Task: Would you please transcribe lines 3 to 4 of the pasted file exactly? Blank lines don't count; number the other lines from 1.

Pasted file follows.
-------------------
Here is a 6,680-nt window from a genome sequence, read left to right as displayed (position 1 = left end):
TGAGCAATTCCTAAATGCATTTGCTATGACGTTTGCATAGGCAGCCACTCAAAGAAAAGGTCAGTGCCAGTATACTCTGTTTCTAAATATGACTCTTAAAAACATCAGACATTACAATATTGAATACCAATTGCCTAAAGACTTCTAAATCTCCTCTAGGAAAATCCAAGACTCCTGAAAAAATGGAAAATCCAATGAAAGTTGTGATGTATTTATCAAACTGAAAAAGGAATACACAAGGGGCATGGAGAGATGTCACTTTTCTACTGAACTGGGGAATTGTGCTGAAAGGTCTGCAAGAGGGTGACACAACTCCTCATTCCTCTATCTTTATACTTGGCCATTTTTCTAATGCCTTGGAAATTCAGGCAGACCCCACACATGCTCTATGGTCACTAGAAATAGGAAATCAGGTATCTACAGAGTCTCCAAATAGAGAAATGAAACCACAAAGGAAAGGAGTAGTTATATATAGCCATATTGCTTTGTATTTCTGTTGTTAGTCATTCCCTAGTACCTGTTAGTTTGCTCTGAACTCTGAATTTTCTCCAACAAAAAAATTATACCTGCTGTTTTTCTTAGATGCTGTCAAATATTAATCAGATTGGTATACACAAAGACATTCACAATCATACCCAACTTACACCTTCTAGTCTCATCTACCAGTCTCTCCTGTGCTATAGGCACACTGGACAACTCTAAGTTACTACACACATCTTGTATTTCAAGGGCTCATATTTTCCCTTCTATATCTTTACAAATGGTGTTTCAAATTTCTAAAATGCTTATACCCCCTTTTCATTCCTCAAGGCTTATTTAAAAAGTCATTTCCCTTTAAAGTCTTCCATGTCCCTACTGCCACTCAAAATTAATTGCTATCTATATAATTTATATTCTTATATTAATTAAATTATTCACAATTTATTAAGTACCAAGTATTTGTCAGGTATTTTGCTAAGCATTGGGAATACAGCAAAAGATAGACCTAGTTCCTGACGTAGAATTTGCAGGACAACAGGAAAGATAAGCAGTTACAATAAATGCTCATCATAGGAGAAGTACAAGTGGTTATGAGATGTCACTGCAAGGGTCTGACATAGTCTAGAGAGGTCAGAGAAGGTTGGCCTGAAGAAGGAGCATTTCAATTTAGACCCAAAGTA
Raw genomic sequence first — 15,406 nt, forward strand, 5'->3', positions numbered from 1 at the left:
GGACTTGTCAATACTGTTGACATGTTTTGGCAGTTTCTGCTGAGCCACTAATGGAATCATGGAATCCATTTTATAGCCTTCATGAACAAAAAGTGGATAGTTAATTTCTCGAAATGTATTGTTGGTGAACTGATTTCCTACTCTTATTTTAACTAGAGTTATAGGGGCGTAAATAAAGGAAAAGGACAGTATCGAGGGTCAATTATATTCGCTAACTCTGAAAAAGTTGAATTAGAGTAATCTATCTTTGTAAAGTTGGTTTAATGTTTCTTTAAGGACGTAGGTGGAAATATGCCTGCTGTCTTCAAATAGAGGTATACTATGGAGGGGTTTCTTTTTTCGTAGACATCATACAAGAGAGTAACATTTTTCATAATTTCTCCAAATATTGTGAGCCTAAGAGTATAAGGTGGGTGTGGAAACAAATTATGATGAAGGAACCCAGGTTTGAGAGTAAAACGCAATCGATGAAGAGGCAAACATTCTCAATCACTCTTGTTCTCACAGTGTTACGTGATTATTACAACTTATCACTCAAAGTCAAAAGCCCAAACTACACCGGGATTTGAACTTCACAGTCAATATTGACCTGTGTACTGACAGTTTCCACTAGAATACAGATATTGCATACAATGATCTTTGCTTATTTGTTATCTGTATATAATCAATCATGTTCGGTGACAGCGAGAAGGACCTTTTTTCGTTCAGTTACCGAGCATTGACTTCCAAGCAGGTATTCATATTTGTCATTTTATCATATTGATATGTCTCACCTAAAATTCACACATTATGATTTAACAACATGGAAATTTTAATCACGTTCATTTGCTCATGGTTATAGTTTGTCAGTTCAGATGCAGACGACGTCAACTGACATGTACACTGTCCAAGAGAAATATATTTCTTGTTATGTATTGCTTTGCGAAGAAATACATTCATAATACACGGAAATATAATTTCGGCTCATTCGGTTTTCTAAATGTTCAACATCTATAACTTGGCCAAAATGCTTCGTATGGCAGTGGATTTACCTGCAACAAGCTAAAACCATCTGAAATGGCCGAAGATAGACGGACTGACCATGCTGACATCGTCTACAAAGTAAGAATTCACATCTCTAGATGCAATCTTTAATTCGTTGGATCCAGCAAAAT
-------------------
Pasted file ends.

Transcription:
Raw genomic sequence first — 15,406 nt, forward strand, 5'->3', positions numbered from 1 at the left:
GGACTTGTCAATACTGTTGACATGTTTTGGCAGTTTCTGCTGAGCCACTAATGGAATCATGGAATCCATTTTATAGCCTTCATGAACAAAAAGTGGATAGTTAATTTCTCGAAATGTATTGTTGGTGAACTGATTTCCTACTCTTATTTTAACTAGAGTTATAGGGGCGTAAATAAAGGAAAAGGACAGTATCGAGGGTCAATTATATTCGCTAACTCTGAAAAAGTTGAATTAGAGTAATCTATCTTTGTAAAGTTGGTTTAATGTTTCTTTAAGGACGTAGGTGGAAATATGCCTGCTGTCTTCAAATAGAGGTATACTATGGAGGGGTTTCTTTTTTCGTAGACATCATACAAGAGAGTAACATTTTTCATAATTTCTCCAAATATTGTGAGCCTAAGAGTATAAGGTGGGTGTGGAAACAAATTATGATGAAGGAACCCAGGTTTGAGAGTAAAACGCAATCGATGAAGAGGCAAACATTCTCAATCACTCTTGTTCTCACAGTGTTACGTGATTATTACAACTTATCACTCAAAGTCAAAAGCCCAAACTACACCGGGATTTGAACTTCACAGTCAATATTGACCTGTGTACTGACAGTTTCCACTAGAATACAGATATTGCATACAATGATCTTTGCTTATTTGTTATCTGTATATAATCAATCATGTTCGGTGACAGCGAGAAGGACCTTTTTTCGTTCAGTTACCGAGCATTGACTTCCAAGCAGGTATTCATATTTGTCATTTTATCATATTGATATGTCTCACCTAAAATTCACACATTATGATTTAACAACATGGAAATTTTAATCACGTTCATTTGCTCATGGTTATAGTTTGTCAGTTCAGATGCAGACGACGTCAACTGACATGTACACTGTCCAAGAGAAATATATTTCTTGTTATGTATTGCTTTGCGAAGAAATACATTCATAATACACGGAAATATAATTTCGGCTCATTCGGTTTTCTAAATGTTCAACATCTATAACTTGGCCAAAATGCTTCGTATGGCAGTGGATTTACCTGCAACAAGCTAAAACCATCTGAAATGGCCGAAGATAGACGGACTGACCATGCTGACATCGTCTACAAAGTAAGAATTCACATCTCTAGATGCAATCTTTAATTCGTTGGATCCAGCAAAAT